Earlier too, when Ardern visited the mourning families to comfort them, her head was covered by a black dupatta. As she embraced them, her face mirrored their pain, making plain to those who had lost their loved ones in the shootings that she shared their suffering.
The contrast with India over the last five years could not have been more telling. There have been many brutal mob attacks against Muslims, videotaped and circulated widely on social media. These hate attacks — by individuals and mobs — have spread fear and anguish among Muslims across the land. Prime Minister Narendra Modi has never once visited the bereaved families and has never communicated his empathy in a public address or through social media. When Kashmiri students were being attacked in many parts of India after a suicide bomber killed 40 Central Reserve Police Force personnel in Pulwama, Kashmir, Modi declared that the rage that burnt in the hearts of people burnt in his heart too. It was an unambiguous message encouraging revenge.
While Muslims constitute 14% of India’s people, in New Zealand they are only over 1%. Ardern recognised that many of them could be migrants or refugees, but “they are us… The perpetrator is not”. The message that Mr. Modi communicates with his deafening silences is exactly the opposite. He is rooted in the ideology of the Rashtriya Swayamsevak Sangh, which believes that the Muslim who has been part of this country for centuries is not one of “us”, but the perpetrator of violence is.
In the last several months, we have made 27 harrowing journeys of the Karwan-e-Mohabbat into 15 States of India. In each, we have gone to the homes of the families of those who have lost their loved ones to hate and violence. Each time we have learnt afresh how much our simple gesture of reaching out means to these distraught families. They feel alone and abandoned as they battle loss and the hate of their neighbours or strangers who attacked their loved ones. As we embrace and hold each other’s hands, our eyes turn moist as they weep. Often, families in distant parts say that we are the first people who reached out to them.
It is this that . Ardern did for the loved ones of those slaughtered while in prayer in Christchurch. I have often wished that this is what our Prime Minister and leaders of the Opposition who claim to stand for secular politics would do. But none of them has shown the spontaneous compassion or the political courage to reach out to these stricken victims forced to battle hate alone.
Take also the symbolic question of headgear. Ms. Ardern covered her head with a dupatta to show respect to a stricken people, not necessarily as an endorsement of the practice. Inspired by the Prime Minister’s gesture, women all over New Zealand — newsreaders, policewomen, ordinary people — covered their heads with hijab scarves.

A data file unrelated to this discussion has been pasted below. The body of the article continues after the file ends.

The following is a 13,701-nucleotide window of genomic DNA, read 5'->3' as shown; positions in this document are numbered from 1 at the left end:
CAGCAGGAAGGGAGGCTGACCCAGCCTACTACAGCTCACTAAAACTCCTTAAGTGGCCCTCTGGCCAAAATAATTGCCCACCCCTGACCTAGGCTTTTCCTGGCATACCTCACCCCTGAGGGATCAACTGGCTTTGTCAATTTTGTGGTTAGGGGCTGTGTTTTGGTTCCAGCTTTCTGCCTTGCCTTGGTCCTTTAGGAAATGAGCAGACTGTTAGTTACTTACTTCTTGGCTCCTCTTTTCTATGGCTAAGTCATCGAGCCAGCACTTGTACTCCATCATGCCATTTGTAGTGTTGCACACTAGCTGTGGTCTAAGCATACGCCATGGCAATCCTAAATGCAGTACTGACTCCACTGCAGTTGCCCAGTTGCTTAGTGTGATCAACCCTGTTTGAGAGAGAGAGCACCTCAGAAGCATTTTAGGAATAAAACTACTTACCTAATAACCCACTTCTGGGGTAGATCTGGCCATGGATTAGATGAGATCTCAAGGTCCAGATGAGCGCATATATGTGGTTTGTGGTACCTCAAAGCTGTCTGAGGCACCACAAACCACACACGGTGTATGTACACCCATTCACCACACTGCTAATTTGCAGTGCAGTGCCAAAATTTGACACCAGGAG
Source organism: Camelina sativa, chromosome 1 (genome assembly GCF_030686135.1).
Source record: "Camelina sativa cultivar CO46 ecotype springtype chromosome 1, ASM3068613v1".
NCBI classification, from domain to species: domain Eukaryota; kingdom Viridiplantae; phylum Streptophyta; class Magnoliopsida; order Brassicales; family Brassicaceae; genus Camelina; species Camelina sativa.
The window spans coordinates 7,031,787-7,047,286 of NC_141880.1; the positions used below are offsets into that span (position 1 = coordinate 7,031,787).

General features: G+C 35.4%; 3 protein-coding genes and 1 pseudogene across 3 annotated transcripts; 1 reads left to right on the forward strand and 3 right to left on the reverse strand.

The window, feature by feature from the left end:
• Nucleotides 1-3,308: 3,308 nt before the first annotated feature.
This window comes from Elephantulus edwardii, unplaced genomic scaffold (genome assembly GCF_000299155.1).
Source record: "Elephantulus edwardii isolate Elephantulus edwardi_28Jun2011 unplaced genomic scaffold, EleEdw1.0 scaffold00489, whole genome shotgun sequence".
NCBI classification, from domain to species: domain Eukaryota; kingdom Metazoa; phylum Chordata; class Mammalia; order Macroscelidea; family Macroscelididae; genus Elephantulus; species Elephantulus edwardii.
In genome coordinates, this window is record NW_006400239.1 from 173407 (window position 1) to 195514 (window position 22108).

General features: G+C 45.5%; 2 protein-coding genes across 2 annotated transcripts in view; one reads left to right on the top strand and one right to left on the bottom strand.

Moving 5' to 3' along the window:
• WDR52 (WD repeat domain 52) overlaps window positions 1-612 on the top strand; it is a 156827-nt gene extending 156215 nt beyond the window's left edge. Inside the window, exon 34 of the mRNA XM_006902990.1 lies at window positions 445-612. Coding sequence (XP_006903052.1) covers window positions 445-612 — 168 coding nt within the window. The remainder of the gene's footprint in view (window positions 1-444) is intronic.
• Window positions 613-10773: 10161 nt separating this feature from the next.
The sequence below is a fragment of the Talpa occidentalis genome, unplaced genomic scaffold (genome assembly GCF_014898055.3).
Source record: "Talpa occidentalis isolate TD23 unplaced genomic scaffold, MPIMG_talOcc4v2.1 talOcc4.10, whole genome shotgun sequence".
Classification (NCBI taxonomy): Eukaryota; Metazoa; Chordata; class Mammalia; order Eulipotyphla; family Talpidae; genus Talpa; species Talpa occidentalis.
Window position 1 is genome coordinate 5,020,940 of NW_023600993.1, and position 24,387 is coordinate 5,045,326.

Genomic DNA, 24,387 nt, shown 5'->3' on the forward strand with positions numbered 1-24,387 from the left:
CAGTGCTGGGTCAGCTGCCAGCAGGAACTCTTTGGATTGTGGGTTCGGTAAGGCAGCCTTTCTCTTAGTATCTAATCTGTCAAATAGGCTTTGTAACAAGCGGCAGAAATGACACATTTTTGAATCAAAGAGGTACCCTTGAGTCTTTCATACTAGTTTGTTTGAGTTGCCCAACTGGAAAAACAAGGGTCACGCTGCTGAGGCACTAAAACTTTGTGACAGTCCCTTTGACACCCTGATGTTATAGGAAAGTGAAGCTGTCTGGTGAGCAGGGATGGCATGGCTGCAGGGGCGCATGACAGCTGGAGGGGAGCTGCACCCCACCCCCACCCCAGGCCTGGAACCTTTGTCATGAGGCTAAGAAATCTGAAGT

Imam Fouda said to Ms. Ardern, “Thank you for holding our families close and honouring us with a simple scarf.” By contrast, Mr. Modi has worn every conceivable form of headgear in his travels across a diverse India, but he has pointedly refused only one, and this is the Muslim skull cap.
Ardern also took firm steps to not allow the hate propaganda of the killer or the video he live-streamed to be circulated, and pledged never to utter his name publicly. By contrast, the videos that perpetrators of lynching and hate attacks shoot and upload in India are freely circulated. So are the hate speeches by them and indeed by many leading members of the ruling establishment. Those charged with hate killings are celebrated by Union Ministers, with garlands and the national flag.
A handout image obtained from Dubai’s Public Diplomacy Office on March 23, 2019 shows the Gulf emirate’s Burj Khalifa tower lit the previous night with an image of New Zealand’s Prime Minister Jacinda Ardern in appreciation of her solidarity position with her country’s Muslim community following the March 15 massacre of 50 worshippers in a mosque in Christchurch by an Australian white supremacist.
Dubai projects New Zealand PM Jacinda Ardern image on Burj Khalifa
Religious leaders of Christian and Jewish faiths in New Zealand, Australia and around the Western world have come out in iridescent solidarity with the Muslim community, and have attended joint prayers in mosques. Stu Cameron, Minister of Newlife Church on the Gold Coast, said, “Good neighbours always weep when the other is weeping, and stand together in solidarity when the other feels threatened.” Sikh gurudwaras in New Zealand opened up for the survivors’ families. In India, there have been no similar demonstrations of care by religious leaders after brutal hate attacks.
However, what is even more worrying than the failures of political and religious leaders in India to resist hate violence is the profound lack of compassion and solidarity in local communities wherever these attacks have occurred. There is no empathy with people who are so pushed into fear that they can no longer recognise this as a country to which they belong. Nowhere in our journeys of the Karwan have we heard reports of care and support for survivors of hate attacks by neighbours from other religions and castes. In upmarket Gurugram, mobs supported by the administration have succeeded in bullying Muslim worshippers to reduce the numbers of places where they can worship on Fridays to a tenth of the original number. It is nothing short of a civilisational crisis that we have allowed hate to curdle even our capacity for compassion.
Imam Fouda in New Zealand said, “We are broken-hearted but not broken.” Our civilisation crisis is that as our brothers and sisters are being felled by hate around the country, we are not broken-hearted. We just don’t care. In fact, some of us endorse and celebrate the attacks. This is how broken we have become as a people.